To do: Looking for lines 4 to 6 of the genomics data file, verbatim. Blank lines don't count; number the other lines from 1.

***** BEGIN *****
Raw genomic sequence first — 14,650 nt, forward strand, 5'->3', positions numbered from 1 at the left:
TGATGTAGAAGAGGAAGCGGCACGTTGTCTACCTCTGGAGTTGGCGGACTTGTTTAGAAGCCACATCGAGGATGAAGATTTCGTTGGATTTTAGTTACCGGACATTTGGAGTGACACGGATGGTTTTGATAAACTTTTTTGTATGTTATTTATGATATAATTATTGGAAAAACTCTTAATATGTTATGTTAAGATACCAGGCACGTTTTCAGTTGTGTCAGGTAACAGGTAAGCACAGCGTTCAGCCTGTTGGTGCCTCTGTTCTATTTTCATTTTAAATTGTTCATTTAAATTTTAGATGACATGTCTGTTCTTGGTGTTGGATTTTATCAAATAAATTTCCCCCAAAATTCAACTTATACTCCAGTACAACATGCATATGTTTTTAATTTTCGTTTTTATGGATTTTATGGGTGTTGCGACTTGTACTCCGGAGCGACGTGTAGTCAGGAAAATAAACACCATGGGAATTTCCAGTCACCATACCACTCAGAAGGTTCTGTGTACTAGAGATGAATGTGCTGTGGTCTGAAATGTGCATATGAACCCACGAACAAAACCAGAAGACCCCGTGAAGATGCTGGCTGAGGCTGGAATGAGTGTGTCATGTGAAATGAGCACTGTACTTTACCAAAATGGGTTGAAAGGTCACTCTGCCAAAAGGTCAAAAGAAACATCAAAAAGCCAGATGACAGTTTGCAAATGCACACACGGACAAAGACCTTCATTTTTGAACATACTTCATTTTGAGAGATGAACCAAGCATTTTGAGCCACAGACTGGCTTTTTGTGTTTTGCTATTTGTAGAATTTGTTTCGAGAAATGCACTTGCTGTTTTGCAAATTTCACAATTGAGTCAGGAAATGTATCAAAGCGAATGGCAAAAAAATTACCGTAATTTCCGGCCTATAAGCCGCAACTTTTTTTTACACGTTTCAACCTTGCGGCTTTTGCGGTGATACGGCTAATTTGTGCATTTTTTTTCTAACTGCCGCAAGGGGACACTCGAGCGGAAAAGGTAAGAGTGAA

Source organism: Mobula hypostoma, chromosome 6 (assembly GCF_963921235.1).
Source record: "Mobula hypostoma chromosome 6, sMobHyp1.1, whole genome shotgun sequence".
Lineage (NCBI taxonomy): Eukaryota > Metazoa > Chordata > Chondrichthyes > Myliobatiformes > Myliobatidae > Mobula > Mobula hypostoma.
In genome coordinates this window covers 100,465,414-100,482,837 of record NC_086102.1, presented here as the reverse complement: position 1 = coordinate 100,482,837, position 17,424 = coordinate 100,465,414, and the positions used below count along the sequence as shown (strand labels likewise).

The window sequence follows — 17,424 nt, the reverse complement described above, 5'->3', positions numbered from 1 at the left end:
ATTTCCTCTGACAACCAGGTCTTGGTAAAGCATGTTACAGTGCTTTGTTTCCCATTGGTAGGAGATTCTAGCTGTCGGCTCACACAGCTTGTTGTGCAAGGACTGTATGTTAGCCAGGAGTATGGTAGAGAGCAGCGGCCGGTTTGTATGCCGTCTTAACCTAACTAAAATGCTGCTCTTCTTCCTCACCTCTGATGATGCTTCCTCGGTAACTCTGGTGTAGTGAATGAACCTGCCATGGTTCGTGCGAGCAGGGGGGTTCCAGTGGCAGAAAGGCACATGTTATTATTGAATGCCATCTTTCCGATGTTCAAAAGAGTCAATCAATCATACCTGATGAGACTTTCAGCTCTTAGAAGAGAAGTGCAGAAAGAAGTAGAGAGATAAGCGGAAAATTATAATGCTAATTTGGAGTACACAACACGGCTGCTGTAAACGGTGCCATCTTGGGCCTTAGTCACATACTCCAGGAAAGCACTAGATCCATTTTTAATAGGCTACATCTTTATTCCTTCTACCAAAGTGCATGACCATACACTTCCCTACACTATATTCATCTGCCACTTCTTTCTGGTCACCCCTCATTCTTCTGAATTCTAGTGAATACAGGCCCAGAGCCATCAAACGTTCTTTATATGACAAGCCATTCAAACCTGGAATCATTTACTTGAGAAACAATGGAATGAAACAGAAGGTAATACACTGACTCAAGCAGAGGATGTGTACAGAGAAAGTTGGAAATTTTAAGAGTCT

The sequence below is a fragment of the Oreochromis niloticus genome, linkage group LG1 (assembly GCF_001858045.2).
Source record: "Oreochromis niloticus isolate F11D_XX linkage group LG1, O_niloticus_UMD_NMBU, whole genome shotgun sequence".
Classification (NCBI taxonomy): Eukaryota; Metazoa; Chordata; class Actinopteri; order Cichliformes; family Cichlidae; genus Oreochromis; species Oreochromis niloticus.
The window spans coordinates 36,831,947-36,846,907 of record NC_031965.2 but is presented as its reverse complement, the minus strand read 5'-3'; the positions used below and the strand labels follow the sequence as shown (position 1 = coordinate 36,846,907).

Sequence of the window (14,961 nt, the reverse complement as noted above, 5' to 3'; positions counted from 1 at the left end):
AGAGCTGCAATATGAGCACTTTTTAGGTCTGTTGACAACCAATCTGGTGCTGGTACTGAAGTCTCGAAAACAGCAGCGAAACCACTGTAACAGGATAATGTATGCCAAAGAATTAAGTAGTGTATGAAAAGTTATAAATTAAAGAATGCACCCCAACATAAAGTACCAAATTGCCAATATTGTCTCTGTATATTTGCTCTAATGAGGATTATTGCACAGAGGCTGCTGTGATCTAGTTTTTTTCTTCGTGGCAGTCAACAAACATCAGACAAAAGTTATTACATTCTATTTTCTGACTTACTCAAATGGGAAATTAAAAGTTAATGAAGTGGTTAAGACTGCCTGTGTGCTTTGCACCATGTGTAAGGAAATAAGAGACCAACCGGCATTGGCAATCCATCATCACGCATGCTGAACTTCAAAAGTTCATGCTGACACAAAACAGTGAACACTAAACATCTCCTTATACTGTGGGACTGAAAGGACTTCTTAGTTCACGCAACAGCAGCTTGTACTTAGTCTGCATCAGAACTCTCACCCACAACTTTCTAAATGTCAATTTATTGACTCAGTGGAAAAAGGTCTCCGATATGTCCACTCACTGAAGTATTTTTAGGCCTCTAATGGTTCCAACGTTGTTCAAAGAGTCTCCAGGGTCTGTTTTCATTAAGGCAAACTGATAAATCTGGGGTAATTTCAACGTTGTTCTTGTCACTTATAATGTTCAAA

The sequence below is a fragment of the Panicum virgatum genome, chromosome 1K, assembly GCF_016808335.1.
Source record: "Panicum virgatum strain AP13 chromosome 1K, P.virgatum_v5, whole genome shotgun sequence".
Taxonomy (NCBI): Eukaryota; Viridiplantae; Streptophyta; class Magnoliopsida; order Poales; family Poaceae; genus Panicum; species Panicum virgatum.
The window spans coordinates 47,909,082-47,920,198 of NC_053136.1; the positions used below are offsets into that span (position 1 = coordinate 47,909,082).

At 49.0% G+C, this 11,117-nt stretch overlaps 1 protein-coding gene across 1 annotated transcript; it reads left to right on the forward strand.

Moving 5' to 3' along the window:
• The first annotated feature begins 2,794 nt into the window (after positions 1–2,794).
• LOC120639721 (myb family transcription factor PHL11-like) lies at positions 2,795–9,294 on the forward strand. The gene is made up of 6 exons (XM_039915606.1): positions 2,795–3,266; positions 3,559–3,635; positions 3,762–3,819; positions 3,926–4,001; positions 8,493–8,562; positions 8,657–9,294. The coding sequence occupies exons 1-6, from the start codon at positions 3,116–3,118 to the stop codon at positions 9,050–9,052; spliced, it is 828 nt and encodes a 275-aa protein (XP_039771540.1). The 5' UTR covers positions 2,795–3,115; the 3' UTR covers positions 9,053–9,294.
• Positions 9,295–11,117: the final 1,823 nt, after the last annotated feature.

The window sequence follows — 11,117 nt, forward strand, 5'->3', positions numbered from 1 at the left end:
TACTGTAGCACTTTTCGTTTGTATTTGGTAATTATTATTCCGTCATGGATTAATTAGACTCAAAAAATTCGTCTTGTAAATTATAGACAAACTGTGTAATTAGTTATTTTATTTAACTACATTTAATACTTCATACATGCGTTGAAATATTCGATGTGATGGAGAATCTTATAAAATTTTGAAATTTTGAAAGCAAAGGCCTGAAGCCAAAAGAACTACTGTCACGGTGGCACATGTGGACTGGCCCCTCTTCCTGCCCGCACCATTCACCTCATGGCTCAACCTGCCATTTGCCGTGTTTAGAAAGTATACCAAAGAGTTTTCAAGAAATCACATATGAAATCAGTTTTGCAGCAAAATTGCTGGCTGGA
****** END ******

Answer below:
Source record: "Mobula hypostoma chromosome 6, sMobHyp1.1, whole genome shotgun sequence".
Lineage (NCBI taxonomy): Eukaryota > Metazoa > Chordata > Chondrichthyes > Myliobatiformes > Myliobatidae > Mobula > Mobula hypostoma.
In genome coordinates this window covers 100,465,414-100,482,837 of record NC_086102.1, presented here as the reverse complement: position 1 = coordinate 100,482,837, position 17,424 = coordinate 100,465,414, and the positions used below count along the sequence as shown (strand labels likewise).